The bivi's that I've listed above should also enable you to store some kit inside as well. I've seen that some people store their packs down the bottom of the hooped bivi as this helps to lift the fabric off the sleeping bag.
 
Sep 16, 2013
444
128
Rochester, Kent
Have you seen this, some interesting thoughts and tips.
Cheers, I had seen that. Simon makes some good videos and knows a thing or two about bushcraft. To be honest, it was that video which flagged up the issue with the FECSA version of the Dutch hooped bivi. I then looked back at some other videos on youtube and discovered that a lot of people were experiencing similar issues with the zip. I have the two open bivi's that he reviewed as well and concur with his thoughts.
 
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SCOMAN

Full Member
Dec 31, 2005
2,079
174
50
Perthshire
I've used Bivi's intermittently over the years. I found a Carinthia Observer on Ebay and I have to say it's second to none, breathability, waterproof, bombproof. The two different openings with midge netting is just excellent is the headroom. I was reminded though after waking up in the lashing rain on the Scottish West Coast a tarp is useful to get dressed under. That being said I did manage to stow all my kit in it's waterproof bags and get dressed, including my goretex whilst still in the bivi! The tarp does then add to the weight of the whole sleep kit.
 
Sep 16, 2013
444
128
Rochester, Kent
I've used Bivi's intermittently over the years. I found a Carinthia Observer on Ebay and I have to say it's second to none, breathability, waterproof, bombproof. The two different openings with midge netting is just excellent is the headroom. I was reminded though after waking up in the lashing rain on the Scottish West Coast a tarp is useful to get dressed under. That being said I did manage to stow all my kit in it's waterproof bags and get dressed, including my goretex whilst still in the bivi! The tarp does then add to the weight of the whole sleep kit.
Thanks, I'm familiar with those bags and they do look awesome. A quick google search shows them retailing for £472 though and that's a bit rich for me! I'll keep my eyes peeled on ebay though. A small tarp or poncho is a must when bivvy camping in the rain though, makes for a nice admin area.
 

ScottE

Nomad
Mar 22, 2017
346
230
Norfolk
I’ve had two Dutch army hooped bivis, both fecsa ones and both failed on the mozzie net zips....however one of them was an xl version and had sufficient room to stuff a large pack down the foot end and create a tunnel effect head to toe which was brilliant.....if you can find a Carinthia made xl Dutch army hooped bivi I’d go for it.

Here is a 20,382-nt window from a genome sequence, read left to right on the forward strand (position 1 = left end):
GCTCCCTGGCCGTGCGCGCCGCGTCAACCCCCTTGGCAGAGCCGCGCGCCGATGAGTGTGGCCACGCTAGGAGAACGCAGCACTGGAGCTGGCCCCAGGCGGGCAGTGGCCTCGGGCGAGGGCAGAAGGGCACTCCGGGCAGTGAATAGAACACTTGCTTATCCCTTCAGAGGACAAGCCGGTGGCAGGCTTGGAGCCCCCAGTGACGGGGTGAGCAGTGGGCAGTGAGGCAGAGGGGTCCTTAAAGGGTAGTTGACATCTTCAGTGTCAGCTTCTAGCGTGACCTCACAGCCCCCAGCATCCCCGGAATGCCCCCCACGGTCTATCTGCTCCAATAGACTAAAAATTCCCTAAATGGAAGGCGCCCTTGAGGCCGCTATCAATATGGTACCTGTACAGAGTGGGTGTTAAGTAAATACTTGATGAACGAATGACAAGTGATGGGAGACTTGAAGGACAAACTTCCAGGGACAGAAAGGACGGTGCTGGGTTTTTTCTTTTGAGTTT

Currently I use a XT Brit army bag which is great and roomy but the hoop and mozzie net would make it perfect.
 
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Sep 16, 2013
444
128
Rochester, Kent
I’ve had two Dutch army hooped bivis, both fecsa ones and both failed on the mozzie net zips....however one of them was an xl version and had sufficient room to stuff a large pack down the foot end and create a tunnel effect head to toe which was brilliant.....if you can find a Carinthia made xl Dutch army hooped bivi I’d go for it.
Currently I use a XT Brit army bag which is great and roomy but the hoop and mozzie net would make it perfect.
Cheers, I think I'll definitely avoid the FECSA dutch bivi's. I missed out on an ebay auction of an XL Carinthia version of the Dutch bivi earlier this week, the bidding went a bit mad in the final 20seconds! It ended up going for £146 + £14 delivery from Germany. I know they're good, but that felt like a lot of dosh for a used bivi bag!

I'm still erring towards the Rab/Snugpak stratosphere but will definitely be keeping the Brit army bivvy for autumn/winter use (when mosi's aren't an issue!). I cleaned and re-proofed mine recently and it came up a treat.
 
Last edited:
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ScottE

Nomad
Mar 22, 2017
346
230
Norfolk
Just a thought Barney....how about a sleeping bag with inbuilt mozzie net, like the Carinthia tropen or Brit army lightweight bag?
I can vouch for the Brit army lightweight bag, I’ve used it in summer with just a mat and basha.
 
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Sep 16, 2013
444
128
Rochester, Kent